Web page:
The wide surface of bow hair, on a violin bow, is not ideal for playing the psaltery. That extra width causes you to make an extra effort to be accurate, and that extra effort can have an effect on playing tunes at a faster tempo. You only have a small area between each hitch pin to bow the string. In trying a violin bow, I quickly found out it is very easy to end up with the hair split between two pins. You never want that to happen. Some folks will also try to say a violin bow will give you better tone or volume. This is simply not true. The rosined bow hair is causing the friction needed to make the string vibrate. Varying the pressure with the bow is how you regulate the volume, and is one of the best things to learn when developing your bowing technique. Using this technique to range from a feathery light touch to the max volume your psaltery is capable of. How a psaltery is constructed will be what determines the final output of tone and volume. Mastering that technique is well worth spending the time to practice. A fractional violin bow will be heavy, even the 1/16 size is heavier than any of the bows I build. That weight works against you, when your skills develop into playing faster tunes. It can lead to your playing sounding sloppy. In playing a violin, you mostly stay in contact with the string. On the psaltery, you are constantly required to lift the bow to move onto the next notes of a tune. A lightweight bow shines here.
Click on the picture to the left to enlarge it. You can see more detail and also have a good idea of the size of the two types of bow I make. My bows are really light in weight, they range from 1 to 1.3 oz each, depending on the wood. A lightweight bow is desireable for playing the psaltery. Your movement needs to be efficient. A heavy or long bow can hinder that and cause sloppy technique.
The bow on the left is my adjustable horsehair bow, you can have either white or black horsehair. There is a slider in the notch at the large end, just slide that back under the hair to increase the tension. The bow on the right is my synthetic hair bow. No adjustment required, the tension will stay put on it. The synthetic hair isn't affected by humidity.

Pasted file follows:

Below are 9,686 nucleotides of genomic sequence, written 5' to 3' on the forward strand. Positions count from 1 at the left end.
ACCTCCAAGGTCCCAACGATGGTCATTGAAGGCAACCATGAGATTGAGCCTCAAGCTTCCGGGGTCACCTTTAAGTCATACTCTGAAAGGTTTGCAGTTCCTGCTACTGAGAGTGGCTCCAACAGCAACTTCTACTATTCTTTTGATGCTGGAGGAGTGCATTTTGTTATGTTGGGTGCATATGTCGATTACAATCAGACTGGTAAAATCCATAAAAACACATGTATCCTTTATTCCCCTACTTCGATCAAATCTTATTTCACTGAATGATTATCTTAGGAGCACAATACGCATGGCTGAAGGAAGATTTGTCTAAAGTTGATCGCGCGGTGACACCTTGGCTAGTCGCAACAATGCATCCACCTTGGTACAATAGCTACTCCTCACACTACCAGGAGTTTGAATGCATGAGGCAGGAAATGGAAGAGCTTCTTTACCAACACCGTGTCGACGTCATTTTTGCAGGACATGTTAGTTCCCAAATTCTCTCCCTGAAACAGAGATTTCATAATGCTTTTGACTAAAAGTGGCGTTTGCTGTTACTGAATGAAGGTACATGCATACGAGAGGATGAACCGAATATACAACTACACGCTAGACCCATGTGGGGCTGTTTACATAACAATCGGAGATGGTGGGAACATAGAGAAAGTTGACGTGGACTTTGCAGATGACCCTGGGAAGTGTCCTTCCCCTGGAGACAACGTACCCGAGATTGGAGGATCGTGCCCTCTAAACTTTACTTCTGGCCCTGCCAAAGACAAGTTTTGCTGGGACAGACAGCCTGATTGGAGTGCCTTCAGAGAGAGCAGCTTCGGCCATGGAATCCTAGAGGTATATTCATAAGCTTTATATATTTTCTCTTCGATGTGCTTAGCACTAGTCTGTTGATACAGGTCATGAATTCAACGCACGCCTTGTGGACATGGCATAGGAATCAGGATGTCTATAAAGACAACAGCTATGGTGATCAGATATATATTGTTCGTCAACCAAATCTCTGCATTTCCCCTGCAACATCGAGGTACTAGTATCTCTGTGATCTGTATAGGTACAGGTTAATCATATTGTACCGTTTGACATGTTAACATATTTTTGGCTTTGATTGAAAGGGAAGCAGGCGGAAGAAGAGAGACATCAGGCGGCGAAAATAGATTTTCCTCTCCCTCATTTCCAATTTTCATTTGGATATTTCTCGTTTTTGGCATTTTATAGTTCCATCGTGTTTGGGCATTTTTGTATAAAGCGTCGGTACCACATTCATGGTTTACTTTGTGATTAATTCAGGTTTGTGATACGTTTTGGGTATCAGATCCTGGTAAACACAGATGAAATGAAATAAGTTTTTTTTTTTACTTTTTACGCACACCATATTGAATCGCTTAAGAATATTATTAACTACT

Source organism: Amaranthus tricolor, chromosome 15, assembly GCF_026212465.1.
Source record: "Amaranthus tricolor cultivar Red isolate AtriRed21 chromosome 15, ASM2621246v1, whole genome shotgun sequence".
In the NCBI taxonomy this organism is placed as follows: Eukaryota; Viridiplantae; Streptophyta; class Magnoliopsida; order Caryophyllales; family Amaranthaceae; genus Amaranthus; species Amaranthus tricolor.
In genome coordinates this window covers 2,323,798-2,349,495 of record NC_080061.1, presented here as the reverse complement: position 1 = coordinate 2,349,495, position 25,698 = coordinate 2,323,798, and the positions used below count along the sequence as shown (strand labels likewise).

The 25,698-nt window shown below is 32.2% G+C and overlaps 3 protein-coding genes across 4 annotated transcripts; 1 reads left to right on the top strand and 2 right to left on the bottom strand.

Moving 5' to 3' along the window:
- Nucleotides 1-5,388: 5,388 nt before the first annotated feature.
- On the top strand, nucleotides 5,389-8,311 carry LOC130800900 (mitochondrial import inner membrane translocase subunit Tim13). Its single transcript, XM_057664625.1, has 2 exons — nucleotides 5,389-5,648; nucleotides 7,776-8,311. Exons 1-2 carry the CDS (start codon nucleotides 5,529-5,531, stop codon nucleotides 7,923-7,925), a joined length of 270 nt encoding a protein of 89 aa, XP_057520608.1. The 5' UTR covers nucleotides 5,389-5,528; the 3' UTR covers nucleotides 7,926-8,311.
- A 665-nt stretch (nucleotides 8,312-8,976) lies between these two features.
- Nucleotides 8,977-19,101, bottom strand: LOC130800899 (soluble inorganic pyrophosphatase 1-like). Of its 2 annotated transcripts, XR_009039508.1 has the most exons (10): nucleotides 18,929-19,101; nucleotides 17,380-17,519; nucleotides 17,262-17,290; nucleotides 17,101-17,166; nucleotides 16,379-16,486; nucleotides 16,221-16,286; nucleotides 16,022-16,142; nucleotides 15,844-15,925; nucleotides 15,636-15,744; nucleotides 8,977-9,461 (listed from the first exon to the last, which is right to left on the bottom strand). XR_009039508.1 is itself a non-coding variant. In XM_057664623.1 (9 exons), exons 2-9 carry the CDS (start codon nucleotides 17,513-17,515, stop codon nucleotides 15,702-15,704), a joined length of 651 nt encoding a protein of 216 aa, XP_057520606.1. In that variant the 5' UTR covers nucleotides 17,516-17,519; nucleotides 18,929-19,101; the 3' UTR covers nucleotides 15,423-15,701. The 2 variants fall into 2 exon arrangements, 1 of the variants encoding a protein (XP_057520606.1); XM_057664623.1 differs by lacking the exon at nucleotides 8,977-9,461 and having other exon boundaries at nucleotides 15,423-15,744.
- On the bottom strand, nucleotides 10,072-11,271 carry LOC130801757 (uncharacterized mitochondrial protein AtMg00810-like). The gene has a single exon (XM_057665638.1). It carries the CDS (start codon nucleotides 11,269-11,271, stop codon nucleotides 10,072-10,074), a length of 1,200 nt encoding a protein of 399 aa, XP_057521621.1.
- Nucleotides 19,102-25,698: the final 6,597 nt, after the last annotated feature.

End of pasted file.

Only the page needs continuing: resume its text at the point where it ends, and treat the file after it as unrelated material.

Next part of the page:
I am leaving this picture up for the size comparison between the two types of psaltery bows I make. Scroll on down to see the design change I am making at the tips of the bows.
I have changed the way I will offer my bows for sale on the website. I'll show you the types of bows with the kinds of wood I can make them from.
Here are how they are priced -
Single bows designed for synthetic hair are $20 for walnut, maple or cherry. If you specify a figured wood, like a figured maple or the curly golden raintree you see below, they are $5 more. On these bows the hair tension is not adjustable. They are the ones with a rounded bottom on the large end, like the maple pair in the second picture down.
Single bows designed for horsehair are $25 for walnut, maple, or cherry. Figured woods can be requested. Add $5 for figured wood. The horsehair bows are like the walnut pair to the left, flat bottom on the large end with a notch to park the adjuster.
Bow pairs are available in any of these woods. They will match in color, size, and weight. The walnut pair to the right are a matched pair. Remember the single bow like the walnut pair is $25, so that pair is $50. The maple pair in the second photograph is $40, remember that style is $20 each.
Any that you order will only take a couple of days to complete.
I ship the bows by USPS Priority Mail here in the US. When you inquire about ordering, be sure to let me know your Zip code. I can calculate ther shipping cost.